Tag Archives: System.Web.UI.WebControls.Menu

SharePoint 2010, compat.browser, & the Saga of Safari and Chrome

23 Sep

Situation:

Working with a public anonymous site hosted on SharePoint 2010 there was an issue with the mobile view on certain devices. Anybody who has worked with SharePoint knows that by default it will do browser detection for mobile browsers and render a mobile version of the site OOTB. Although this can be helpful with some browsers, most mobile touch screen devices make the need for a specific mobile version unneeded.

The specific issues we were facing are listed below:

Issues:

  1. The files required for the mobile view are located in a directory which was not accessible anonymously causing a 401.
  2. Files that were in the Style Library were not accessible for certain browsers, but worked just fine on other browsers.
  3. Changing the compat.browser file located in inetpubwwwrootwssVirtualDirectories{WebAppFolder}App_Browsers allowed all browsers to see the full site, but the changes caused problems for Safari and Chrome on the desktop as well on mobile devices.

Solution:

For issue #1, we did not want to display the mobile version of the site so the solution was to make sure browser detection stopped rendering the alternative version. This lead to first testing the site by appending ?mobile=0 (http://www.site.com/Pages/default.aspx?mobile=0) to the end of the URL so that SharePoint would skip the browser detection. This revealed issue #2.

Although the mobile view was no longer rendered, the styling on the page was severely off. Users of Windows Phone 7 and desktop browsers were rendering the site just fine, but Android and iPhone devices rendered without proper styling. By looking at IIS logs, I noticed that Android and iPhone devices were getting 401’s when trying to connect to the Style Library. This is where a number of key .js and .css files were stored so it made sense that the site did not render properly. This next part is purely conjecture on my part, but I believe the discrepancy between devices came down to NTLM support. Although the site had anonymous access turned on, the Style Library on a Publishing site does not inherit permissions therefore when anonymous access gets turned on it does receive the anonymous permissions unless directly specified. This can go unnoticed for browsers/OS’s that support NTLM as the Style Library has the group Style Resource Readers on it which contains NT AUTHORITYauthenticated users. My assumption is that browsers that support NTLM use the special user NT AUTHORITYiusr to connect and it is considered authenticated and therefore the site rendered properly for most OS’s and browsers. IIS logs seem to support this as NT AUTHORITYiusr shows up when accessing the Style Library. The solution here was simply to add anonymous access to the Style Library. With this done, appending ?mobile=0 now rendered the site as expected. This left the final issue.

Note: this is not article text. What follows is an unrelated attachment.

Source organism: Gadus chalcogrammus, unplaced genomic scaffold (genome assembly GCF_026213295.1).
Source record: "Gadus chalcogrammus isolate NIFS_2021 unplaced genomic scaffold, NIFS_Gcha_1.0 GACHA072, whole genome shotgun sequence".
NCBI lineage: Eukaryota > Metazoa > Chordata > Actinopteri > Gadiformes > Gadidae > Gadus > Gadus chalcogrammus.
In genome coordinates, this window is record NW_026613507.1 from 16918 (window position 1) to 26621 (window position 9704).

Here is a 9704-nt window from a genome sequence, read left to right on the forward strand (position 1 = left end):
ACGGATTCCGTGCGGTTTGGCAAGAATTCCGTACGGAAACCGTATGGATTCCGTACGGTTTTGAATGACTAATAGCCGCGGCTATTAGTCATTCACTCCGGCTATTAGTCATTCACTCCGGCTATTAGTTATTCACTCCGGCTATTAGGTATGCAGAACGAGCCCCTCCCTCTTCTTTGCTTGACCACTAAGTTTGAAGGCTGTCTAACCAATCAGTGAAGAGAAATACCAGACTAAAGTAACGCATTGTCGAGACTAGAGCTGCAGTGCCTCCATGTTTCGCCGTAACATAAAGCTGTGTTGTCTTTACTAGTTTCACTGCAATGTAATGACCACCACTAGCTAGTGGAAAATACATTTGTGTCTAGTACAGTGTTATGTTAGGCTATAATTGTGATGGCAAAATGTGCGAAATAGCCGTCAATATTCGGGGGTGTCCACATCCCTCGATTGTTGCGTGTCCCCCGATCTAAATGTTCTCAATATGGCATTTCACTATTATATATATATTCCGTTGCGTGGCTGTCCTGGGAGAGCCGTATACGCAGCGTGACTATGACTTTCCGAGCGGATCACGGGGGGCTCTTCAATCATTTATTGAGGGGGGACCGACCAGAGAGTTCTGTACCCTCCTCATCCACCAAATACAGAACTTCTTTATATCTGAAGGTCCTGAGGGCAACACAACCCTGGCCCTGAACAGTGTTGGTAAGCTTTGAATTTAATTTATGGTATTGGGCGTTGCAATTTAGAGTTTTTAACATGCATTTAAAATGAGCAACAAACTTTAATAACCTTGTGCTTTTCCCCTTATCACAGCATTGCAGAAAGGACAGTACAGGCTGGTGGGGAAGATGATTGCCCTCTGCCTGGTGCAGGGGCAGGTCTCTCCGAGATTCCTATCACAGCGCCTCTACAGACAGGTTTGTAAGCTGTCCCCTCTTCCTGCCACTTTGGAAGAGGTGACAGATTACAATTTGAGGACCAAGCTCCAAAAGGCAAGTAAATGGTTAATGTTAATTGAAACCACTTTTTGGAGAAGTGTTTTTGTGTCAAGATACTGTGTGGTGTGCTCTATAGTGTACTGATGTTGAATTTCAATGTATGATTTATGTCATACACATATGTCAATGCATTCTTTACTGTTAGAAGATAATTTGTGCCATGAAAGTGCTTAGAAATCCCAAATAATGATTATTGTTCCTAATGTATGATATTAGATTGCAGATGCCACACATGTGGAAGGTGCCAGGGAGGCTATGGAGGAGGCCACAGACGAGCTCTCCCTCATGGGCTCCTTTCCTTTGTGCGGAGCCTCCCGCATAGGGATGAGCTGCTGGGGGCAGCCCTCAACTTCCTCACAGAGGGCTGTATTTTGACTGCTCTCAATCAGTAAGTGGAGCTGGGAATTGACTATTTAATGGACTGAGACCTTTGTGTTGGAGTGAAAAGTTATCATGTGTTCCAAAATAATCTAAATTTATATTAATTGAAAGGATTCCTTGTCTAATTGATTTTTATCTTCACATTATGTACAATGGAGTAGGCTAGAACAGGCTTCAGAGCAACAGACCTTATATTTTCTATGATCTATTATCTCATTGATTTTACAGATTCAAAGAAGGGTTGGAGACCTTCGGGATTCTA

The next step was to turn off browser detection so that no devices were being sent to the mobile experience. From reading various sources, the compat.browser file needed to be edited to set isMobileDevice to false. I wrote a PowerShell script to quickly replace all instances. Find and replace probably would have worked as well, but I like trying new things in PowerShell. With my modified compat.browser file ready, I took and replaced it in our test environment and everything worked as expected. I then moved it to our Production environment and this is where issues started. In Production, the menu system was not being rendered properly on Chrome and Safari. Thinking the issue was related to my change, I reverted to the original file thinking this would fix the problem. It did not. A number of other solutions such as file permissions, editing other compat files, and adding .browser files were attempted but they were unsuccessful at resolving the problem. It wasn’t until we were able to successfully break another system that we stumbled on the answer. Deleting the compat.browser file and then browsing to the site successfully replicated the issue on a dev server. Restoring the file would no longer fix the issue. Server reboots also failed. The final solution turned out to relate to the second file in the App_Browsers directory which is the compat.moss.browser file. When this file was deleted from the directory and the site was visited, the problem went away. The compat.moss.browser file could then be restored without ill effect. My recommendation DON”T DELETE compat.browser when editing. It seems like the “stickiness” of this issue would be considered a bug as one would assume restoring an original file would fix the issue, but it did not. Hope this saves someone else the same headache.